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Whatever book resides in the pantheon of grand literature defies dictionary-free reading, unlike one of those faddish, modern commercial novels.

This structure is beyond me. What is the syntax here and is this a valid sentence from a grammatical point of view? I think the subject-verb strcture is suspicious.

  • Was it written by a non-native speaker? – snailcar Aug 7 '14 at 13:13
  • What makes you think so? Yes it was. – user2492 Aug 7 '14 at 13:23
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Whatever book resides in the pantheon of grand literature defies dictionary-free reading, unlike one of those faddish, modern commercial novels.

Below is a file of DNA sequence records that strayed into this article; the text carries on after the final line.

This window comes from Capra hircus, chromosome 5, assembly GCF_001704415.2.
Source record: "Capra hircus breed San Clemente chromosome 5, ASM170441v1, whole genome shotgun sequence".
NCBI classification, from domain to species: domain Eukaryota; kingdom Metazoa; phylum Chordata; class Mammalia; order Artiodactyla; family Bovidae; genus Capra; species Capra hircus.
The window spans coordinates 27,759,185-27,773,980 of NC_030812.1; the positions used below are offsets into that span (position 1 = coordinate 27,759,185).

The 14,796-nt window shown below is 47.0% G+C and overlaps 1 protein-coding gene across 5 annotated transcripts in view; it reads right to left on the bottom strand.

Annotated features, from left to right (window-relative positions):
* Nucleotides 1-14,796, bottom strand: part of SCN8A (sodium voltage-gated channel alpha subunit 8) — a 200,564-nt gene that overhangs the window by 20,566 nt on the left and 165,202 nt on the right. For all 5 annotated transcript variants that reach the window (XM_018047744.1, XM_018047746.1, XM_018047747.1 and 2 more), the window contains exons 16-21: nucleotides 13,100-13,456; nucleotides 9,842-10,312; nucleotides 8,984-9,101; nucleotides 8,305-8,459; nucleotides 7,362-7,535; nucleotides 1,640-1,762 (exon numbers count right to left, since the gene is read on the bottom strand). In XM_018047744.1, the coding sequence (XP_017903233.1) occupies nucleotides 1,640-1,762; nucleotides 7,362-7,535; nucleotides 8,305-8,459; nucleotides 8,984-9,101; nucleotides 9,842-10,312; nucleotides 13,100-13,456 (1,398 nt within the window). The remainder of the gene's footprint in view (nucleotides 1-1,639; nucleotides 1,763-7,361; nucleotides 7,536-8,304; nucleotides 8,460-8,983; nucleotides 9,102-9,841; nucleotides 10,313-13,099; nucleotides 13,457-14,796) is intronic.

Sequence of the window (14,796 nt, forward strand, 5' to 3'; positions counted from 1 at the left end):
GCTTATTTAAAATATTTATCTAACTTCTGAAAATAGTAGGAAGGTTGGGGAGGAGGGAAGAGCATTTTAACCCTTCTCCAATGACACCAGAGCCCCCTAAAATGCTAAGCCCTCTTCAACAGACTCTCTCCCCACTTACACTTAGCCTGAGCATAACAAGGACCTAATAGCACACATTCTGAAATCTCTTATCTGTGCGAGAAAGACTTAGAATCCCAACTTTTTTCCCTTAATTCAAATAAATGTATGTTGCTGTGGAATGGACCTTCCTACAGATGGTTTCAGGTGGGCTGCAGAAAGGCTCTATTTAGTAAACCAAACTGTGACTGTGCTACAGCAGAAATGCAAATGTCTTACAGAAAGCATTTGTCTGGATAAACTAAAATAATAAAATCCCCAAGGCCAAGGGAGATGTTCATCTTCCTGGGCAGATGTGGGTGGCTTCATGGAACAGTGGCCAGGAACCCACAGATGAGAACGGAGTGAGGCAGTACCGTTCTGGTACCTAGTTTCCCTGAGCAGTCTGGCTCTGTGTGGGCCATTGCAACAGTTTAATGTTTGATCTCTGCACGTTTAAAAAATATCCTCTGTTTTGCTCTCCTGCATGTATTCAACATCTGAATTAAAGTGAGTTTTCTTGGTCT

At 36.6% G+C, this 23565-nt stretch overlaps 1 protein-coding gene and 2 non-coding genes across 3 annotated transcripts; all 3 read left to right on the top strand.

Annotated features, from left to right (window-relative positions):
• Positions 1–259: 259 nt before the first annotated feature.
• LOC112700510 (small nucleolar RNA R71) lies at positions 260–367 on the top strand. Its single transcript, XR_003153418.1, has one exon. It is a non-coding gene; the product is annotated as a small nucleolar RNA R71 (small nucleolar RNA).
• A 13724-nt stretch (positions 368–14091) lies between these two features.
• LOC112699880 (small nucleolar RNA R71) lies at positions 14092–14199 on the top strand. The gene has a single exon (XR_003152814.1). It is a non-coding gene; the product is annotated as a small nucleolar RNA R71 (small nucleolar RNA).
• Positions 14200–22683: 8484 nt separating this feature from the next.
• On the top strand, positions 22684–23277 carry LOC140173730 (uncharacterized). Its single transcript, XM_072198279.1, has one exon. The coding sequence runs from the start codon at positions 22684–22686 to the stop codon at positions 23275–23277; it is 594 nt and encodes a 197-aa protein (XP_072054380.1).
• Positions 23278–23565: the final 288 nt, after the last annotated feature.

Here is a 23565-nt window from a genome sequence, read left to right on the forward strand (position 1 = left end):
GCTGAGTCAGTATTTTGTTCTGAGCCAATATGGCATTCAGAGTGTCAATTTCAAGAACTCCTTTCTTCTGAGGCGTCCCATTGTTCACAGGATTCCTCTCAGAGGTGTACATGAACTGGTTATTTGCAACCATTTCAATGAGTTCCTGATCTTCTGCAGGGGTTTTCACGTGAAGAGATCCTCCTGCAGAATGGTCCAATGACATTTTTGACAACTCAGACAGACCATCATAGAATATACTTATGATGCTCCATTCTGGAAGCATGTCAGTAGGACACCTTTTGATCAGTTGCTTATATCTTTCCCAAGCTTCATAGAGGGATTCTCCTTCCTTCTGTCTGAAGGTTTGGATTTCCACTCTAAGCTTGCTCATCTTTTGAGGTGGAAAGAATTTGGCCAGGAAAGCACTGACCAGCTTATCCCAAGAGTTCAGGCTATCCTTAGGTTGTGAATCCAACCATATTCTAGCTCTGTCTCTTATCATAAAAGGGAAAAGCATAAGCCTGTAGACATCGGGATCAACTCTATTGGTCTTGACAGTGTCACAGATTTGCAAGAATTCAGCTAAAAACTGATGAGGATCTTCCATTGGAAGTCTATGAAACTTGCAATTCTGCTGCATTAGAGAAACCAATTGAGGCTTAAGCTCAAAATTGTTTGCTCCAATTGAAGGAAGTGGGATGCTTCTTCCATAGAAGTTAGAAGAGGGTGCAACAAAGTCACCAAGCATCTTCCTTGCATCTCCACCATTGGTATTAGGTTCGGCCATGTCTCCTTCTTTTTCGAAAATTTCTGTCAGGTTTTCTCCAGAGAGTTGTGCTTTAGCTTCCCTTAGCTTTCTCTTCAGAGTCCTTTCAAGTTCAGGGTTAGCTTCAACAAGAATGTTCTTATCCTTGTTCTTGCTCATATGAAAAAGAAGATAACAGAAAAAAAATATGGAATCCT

This is a perfectly valid and grammatical sentence, and does make perfect sense. Can you please tell where you find the problem, especially the sub-verb agreement one? Knowing this will help me answer the question from the perspective of your confusion. And what is the source of the sentence?

Anyways, still I will give an answer.

I am now breaking this sentence like the following -

1. A = Whatever book resides in the pantheon of grand literature.

2. B = One of those faddish, modern commercial novels.

Now forming the sentence using A and B, it comes down to this form -

A defies dictionary-free reading, unlike B.

Though it's better to write this as following -

Unlike B, A defies dictionary-free reading.

Meaning - A and B are not alike. A defies dictionary-free reading.

Does my answer address your problem area?

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